Due to uncertainties about how the region's subtropical ridge would interact with Irene, the models continued to give unclear signals of the storm's future. Some of the models predicted that Irene would make landfall in North Carolina, while others continued to anticipate that Irene would dissipate.[4] The uncertainty ended when a weakness in the subtropical ridge allowed Irene to turn sharply northward, which caused the storm to pass midway between the Outer Banks of North Carolina and Bermuda on August 15. Soon after, upper-level shear weakened greatly, and Irene rapidly intensified, first to a hurricane, then to its peak strength as a 105 mph (170 km/h) Category 2 hurricane on the afternoon of August 16, while located 350 miles (560 km) northeast of Bermuda; at the same time it also attained minimum pressure of 970 mbar.[1] Though NHC meteorologists thought it was likely that Irene would become a hurricane, they were not expecting an intensification of such a magnitude.[5]

Irene entered a region of increased wind shear and began to weaken, and as a result it was downgraded to a tropical storm early on August 18, when it was 520 miles (830 km) south of Cape Race, Newfoundland. Tropical Storm Irene finally became extratropical on August 18 after moving over much cooler waters, and was absorbed by a larger extratropical system later that day.[1] Irene lasted for 14 days as a tropical system, the longest duration of any storm of the 2005 season.[6]

Impact, records and naming[edit]

Satellite image of Tropical Storm Irene on August 14 off the coast of the United States

As Hurricane Irene stayed well away from land, no coastal warnings or watches were issued for it. Despite Irene's long life there were no reports of tropical storm force winds affecting ships. There were no damage or fatalities as a result of Irene.[1] However, the hurricane generated strong waves and increased the risk of rip currents along the East Coast of the United States. Many beaches in New Jersey restricted swimming activities, and lifeguards at one beach performed more than a hundred rescues over a three-day period.[7] Waves along the coastline of New York reached 4 to 8 ft (1.2 to 2.4 m).[8] On August 14, a 16-year-old boy drowned after being caught in a rip current near Long Beach, New York on August 14.[8][9] His body was recovered on August 16 after washing ashore.[8]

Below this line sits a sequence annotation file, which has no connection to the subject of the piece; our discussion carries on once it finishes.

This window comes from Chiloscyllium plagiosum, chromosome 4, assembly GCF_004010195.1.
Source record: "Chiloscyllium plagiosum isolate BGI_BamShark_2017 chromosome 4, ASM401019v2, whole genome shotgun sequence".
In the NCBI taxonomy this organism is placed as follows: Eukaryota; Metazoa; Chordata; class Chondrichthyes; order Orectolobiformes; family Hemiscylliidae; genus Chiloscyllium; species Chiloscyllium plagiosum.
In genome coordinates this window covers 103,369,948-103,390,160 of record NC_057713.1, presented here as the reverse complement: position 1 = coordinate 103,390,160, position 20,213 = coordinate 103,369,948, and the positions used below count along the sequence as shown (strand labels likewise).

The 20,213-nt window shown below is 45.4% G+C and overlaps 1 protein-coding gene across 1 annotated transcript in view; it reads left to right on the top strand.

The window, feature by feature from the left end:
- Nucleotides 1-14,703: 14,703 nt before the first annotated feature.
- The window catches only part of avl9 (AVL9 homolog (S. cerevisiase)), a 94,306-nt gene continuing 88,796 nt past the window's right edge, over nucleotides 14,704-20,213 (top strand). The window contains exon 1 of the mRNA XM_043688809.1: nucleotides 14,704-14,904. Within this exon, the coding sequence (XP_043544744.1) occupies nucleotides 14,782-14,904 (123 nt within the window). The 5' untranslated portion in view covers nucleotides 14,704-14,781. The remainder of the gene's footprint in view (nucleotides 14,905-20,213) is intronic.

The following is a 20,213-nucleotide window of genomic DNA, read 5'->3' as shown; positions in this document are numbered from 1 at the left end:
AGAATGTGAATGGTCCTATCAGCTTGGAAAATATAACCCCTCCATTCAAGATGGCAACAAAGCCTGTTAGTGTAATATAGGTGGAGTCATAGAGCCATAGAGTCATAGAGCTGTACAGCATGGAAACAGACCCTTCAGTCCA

When Tropical Storm Irene formed on August 7, it was the earliest date for the formation of the ninth tropical storm in an Atlantic hurricane season, beating the previous record held by a storm in the 1936 season by 13 days. This storm also marked the fifth occasion the name "Irene" had been used to name a tropical cyclone in the Atlantic.[6] Due to the lack of effects on land from Hurricane Irene, the name was not retired by the World Meteorological Organization and was reused in the 2011 Atlantic season.

See also[edit]

References[edit]

  1. ^ a b c d e f g National Hurricane Center. "Tropical Cyclone Report: Hurricane Irene" (PDF). NOAA. Retrieved April 24, 2006. 
  2. ^ National Hurricane Center. "Discussion for Tropical Depression Nine, 11:00 a.m. EDT, August 05 2005". NOAA. Retrieved April 24, 2006. 
  3. ^ National Hurricane Center. "Discussion for Tropical Storm Irene, 5:00 a.m. EDT, August 10, 2005". NOAA. Retrieved April 24, 2006. 
  4. ^ National Hurricane Center. "Discussion for Tropical Storm Irene, 11:00 a.m. EDT, August 11, 2005". NOAA. Retrieved April 28, 2006. 
  5. ^ National Hurricane Center. "Discussion for Tropical Storm Irene, 5:00 p.m. EDT, August 14, 2005". NOAA. Retrieved April 24, 2006. 
  6. ^ a b National Hurricane Center; Hurricane Research Division (April 1, 2014). "Atlantic hurricane best track (HURDAT version 2)". United States National Oceanic and Atmospheric Administration. Retrieved July 22, 2014. 
  7. ^ Associated Press (August 16, 2005). "Hurricane Irene Affecting Jersey Shore". 6ABC. Retrieved May 10, 2006. 
  8. ^ a b c Richard Weir and Michael White (August 16, 2005). "Lost Boy's Body Found On Shore". New York Daily News. Retrieved December 29, 2009. 
  9. ^ "NCDC Event Report: New York Rip Current". National Climatic Data Center. 2005. Retrieved April 13, 2009. 

External links[edit]